I grew up catching crappie at Clark's Hill, but we only fished for them two times of the year. We caught a freezer full every spring when they moved into the shoreline bushes to spawn. We would ease down the bank and drop a minnow suspended under a cork by every bush in the water. Although there were lines of boats on every bank, we all caught our share. We used so many minnows we found a place to buy them by the pound and kept them in a 35 gallon plastic trash can with an aerator in it.
I found out I could use a small jig and catch even more than I could catch on minnows. The jig was faster - I did not have to put another minnow on the hook after taking a crappie off! It was ready to go again immediately. And I found a fly rod spooled with monofilament line worked better than a cane pole for me, since I could vary the amount of line I used to fish bushes at different distances.
In the summer we tied a boat up under the local bridge or to the branches of a tree sticking above the surface in deep water, hung a lantern over the side and fished at night for crappie. Sometimes a school would move through and you could catch a bunch of them. I have great memories of sitting under a bridge half asleep, the lantern hissing as it burned, watching for movement at my rod tip.
I discovered fishing for them during the winter by accident. When I saw a guy catching them and figured out what he was doing, it opened up a whole new world of crappie fishing for me. By using a depthfinder to locate trees totally under the water, I could hold my boat over them and catch some grown crappie. The best catch I had using this method was with my mother. We kept 68 crappie that weighed 78 pounds, a good average weight. And we had 12 that weighed over two pounds each on my scales. Those are big crappie! I found this worked best in the winter, but could catch them all year.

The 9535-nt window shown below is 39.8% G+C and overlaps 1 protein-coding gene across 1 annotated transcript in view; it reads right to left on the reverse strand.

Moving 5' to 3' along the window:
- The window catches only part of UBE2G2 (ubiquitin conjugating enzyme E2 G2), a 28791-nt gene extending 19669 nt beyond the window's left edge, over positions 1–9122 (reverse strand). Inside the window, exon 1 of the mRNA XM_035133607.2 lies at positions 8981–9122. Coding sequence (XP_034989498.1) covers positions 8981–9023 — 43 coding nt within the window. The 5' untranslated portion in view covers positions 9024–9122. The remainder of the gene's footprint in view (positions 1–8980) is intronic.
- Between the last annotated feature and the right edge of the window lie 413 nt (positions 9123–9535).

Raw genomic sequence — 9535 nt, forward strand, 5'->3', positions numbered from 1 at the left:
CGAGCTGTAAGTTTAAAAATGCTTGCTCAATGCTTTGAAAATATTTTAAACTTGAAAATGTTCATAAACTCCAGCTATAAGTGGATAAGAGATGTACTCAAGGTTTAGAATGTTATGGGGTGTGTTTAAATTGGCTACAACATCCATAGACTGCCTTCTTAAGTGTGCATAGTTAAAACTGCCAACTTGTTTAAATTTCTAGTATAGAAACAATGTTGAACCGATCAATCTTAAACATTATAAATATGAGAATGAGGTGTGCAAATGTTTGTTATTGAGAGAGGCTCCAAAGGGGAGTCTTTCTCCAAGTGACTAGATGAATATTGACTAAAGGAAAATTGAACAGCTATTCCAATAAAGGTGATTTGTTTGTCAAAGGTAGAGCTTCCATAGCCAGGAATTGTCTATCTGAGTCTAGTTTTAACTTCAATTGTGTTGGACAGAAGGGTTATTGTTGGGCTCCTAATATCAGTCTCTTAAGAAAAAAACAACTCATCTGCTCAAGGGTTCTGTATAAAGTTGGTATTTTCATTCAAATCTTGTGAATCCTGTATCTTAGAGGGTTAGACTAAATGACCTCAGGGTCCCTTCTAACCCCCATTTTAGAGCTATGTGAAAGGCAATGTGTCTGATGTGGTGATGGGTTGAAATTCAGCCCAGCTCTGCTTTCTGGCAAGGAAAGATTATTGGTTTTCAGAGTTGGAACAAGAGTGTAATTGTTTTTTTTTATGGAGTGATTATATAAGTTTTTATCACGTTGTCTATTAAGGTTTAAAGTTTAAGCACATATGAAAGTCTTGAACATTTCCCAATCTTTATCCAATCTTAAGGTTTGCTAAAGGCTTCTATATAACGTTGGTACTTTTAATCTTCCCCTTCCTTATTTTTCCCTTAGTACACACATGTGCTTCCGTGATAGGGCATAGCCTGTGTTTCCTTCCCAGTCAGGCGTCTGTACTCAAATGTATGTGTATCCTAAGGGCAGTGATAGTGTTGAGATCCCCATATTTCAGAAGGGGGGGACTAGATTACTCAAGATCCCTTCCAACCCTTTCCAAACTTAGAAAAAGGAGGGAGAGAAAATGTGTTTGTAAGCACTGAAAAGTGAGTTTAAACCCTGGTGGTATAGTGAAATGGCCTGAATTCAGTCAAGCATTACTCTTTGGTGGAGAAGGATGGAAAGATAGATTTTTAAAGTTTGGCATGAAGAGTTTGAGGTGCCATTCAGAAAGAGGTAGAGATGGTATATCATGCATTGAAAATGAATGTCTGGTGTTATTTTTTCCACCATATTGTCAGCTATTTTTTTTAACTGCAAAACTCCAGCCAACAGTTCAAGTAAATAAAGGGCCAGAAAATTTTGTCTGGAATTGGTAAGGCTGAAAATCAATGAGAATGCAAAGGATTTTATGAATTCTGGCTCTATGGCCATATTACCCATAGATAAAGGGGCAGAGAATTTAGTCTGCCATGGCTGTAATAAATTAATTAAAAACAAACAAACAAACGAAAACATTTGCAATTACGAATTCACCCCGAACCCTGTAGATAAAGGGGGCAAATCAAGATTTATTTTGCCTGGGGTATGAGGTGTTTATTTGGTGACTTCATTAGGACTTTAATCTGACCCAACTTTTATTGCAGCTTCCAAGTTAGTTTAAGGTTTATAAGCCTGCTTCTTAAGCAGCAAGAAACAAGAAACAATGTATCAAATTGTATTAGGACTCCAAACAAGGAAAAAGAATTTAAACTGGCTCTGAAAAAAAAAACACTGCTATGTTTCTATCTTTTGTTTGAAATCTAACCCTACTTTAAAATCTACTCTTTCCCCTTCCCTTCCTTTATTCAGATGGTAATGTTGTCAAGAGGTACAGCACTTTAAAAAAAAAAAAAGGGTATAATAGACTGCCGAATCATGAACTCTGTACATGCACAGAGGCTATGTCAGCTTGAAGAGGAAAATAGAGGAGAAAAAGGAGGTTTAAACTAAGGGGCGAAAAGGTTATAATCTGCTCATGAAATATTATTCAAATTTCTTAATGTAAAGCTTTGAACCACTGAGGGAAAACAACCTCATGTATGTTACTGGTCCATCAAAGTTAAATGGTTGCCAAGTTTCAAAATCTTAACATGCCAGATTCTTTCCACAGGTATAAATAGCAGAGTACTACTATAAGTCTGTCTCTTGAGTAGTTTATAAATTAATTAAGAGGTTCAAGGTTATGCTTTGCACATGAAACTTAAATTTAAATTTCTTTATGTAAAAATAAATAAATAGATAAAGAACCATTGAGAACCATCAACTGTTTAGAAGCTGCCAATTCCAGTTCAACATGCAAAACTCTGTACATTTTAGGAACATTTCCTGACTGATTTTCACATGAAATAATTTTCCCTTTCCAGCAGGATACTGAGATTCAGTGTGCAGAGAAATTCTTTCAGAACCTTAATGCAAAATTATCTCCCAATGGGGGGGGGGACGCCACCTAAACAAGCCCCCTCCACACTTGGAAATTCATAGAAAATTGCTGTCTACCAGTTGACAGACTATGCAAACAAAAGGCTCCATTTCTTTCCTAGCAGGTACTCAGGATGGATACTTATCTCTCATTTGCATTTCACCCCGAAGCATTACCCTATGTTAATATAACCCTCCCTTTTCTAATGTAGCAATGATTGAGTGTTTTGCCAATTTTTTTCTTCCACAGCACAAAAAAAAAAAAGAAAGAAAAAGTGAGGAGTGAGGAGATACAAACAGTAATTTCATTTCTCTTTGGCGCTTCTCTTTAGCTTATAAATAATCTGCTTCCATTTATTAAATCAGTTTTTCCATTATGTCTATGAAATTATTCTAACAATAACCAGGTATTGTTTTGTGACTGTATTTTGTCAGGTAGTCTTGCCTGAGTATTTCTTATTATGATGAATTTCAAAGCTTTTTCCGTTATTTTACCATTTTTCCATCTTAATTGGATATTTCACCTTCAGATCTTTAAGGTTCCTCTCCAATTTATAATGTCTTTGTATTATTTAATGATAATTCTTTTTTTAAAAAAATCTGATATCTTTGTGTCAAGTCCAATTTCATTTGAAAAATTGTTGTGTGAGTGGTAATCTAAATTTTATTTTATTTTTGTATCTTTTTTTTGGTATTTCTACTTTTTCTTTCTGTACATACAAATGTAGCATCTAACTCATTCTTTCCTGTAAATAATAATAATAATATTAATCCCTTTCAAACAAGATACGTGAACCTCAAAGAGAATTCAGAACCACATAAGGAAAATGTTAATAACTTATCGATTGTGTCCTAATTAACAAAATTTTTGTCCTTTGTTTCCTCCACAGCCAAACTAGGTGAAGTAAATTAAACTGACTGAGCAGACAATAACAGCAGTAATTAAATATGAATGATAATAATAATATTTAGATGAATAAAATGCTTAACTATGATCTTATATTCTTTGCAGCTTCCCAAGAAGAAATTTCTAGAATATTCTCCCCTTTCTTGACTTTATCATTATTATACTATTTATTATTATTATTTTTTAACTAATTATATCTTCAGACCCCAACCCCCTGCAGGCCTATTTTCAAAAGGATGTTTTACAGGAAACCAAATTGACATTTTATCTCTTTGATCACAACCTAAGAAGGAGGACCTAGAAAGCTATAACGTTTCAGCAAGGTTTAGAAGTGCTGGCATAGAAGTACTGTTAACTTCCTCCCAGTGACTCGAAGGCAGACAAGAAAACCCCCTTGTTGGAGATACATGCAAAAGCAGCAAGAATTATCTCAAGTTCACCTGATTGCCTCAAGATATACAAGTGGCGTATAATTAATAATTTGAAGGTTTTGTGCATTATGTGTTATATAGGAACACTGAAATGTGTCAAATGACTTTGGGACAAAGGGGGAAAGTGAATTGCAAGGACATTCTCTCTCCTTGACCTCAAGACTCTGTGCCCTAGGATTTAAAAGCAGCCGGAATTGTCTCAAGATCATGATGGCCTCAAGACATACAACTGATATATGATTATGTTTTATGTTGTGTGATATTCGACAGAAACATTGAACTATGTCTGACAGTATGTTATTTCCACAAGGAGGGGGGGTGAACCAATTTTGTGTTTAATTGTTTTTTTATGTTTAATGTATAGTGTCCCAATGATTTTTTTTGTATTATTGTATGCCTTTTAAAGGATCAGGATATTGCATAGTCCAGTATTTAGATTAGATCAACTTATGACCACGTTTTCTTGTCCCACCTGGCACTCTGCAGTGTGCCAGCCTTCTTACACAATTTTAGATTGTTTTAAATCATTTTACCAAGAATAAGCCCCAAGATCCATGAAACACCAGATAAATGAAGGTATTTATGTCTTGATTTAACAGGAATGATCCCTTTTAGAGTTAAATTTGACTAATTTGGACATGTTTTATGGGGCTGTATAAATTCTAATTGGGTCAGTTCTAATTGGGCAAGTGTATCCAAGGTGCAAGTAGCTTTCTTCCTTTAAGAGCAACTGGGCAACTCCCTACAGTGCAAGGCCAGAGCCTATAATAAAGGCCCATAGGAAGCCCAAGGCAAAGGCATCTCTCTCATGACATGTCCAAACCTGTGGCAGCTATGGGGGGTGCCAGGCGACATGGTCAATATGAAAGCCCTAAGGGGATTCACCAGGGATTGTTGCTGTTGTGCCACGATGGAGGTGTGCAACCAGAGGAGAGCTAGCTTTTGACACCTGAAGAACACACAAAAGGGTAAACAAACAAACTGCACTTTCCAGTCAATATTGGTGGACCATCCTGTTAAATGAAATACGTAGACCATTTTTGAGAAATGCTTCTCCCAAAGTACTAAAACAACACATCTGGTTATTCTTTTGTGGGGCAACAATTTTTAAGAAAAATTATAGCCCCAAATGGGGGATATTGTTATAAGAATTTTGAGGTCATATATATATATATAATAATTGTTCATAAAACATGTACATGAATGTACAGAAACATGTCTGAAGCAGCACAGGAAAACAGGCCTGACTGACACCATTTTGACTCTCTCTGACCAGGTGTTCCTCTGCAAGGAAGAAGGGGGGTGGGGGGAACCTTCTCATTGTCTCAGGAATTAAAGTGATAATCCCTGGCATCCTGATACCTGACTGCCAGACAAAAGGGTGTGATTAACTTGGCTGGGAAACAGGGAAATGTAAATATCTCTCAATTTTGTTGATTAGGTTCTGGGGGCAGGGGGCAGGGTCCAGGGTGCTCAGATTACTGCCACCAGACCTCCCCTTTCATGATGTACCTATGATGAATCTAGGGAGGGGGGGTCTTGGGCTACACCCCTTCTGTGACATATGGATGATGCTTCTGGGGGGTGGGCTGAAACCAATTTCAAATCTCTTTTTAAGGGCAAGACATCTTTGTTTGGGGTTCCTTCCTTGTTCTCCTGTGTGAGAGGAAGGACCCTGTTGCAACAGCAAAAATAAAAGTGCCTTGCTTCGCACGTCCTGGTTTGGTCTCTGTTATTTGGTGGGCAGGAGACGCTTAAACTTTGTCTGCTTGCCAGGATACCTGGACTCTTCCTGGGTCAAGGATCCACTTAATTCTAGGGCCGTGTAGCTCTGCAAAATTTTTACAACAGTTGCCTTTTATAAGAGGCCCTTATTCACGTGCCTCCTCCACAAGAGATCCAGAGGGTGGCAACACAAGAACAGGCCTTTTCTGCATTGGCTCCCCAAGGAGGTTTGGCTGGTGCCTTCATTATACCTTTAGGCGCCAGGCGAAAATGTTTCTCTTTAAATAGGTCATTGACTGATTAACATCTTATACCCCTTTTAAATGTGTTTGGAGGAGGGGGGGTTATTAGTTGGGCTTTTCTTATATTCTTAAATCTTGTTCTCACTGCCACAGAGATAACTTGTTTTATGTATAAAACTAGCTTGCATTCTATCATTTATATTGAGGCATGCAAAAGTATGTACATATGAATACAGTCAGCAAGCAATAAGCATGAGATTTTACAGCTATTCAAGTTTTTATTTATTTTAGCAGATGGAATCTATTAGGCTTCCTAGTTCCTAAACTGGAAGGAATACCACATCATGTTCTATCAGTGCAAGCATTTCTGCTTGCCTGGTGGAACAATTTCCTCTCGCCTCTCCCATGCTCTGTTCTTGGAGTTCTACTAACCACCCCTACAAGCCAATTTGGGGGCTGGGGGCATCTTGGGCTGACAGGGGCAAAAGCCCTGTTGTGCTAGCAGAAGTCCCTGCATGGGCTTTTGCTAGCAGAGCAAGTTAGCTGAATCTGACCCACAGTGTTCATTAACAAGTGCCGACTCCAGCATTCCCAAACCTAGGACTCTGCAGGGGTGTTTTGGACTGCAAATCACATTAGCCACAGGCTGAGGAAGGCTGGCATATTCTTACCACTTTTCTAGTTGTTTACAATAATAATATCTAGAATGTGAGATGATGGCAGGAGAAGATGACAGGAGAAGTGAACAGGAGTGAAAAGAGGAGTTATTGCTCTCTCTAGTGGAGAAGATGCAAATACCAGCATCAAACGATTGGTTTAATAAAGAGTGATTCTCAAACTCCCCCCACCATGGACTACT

Trolling is also an excellent way to catch them year round. Tie jigs on several rods and use your boat speed to control the depth they run. That is how most crappie tournaments are won, by crappie pros trolling jigs through their most productive. areas.
Jim Pope also found a special crappie hole. That is another good thing about them - they school up and you can catch a bunch when you locate the right place!
Crappie are widespread in the US and you can catch them in almost every state. There are white and black crappie subspecies but both taste good. They are very similar in looks and there is really no need to identify them unless you are just curious.
No matter how you catch them, get out on your favorite lake and land some crappie. Northern fishermen are missing out on some fun, and some good eating, when they ignore the crappie in their lakes and concentrate on walleye or pike. At a fish fry at a Mid Tennessee Classic I brought crappie filets and a fisherman from Michigan brought walleye filets. Everyone there agreed the crappie filets were better.
Give crappie a try!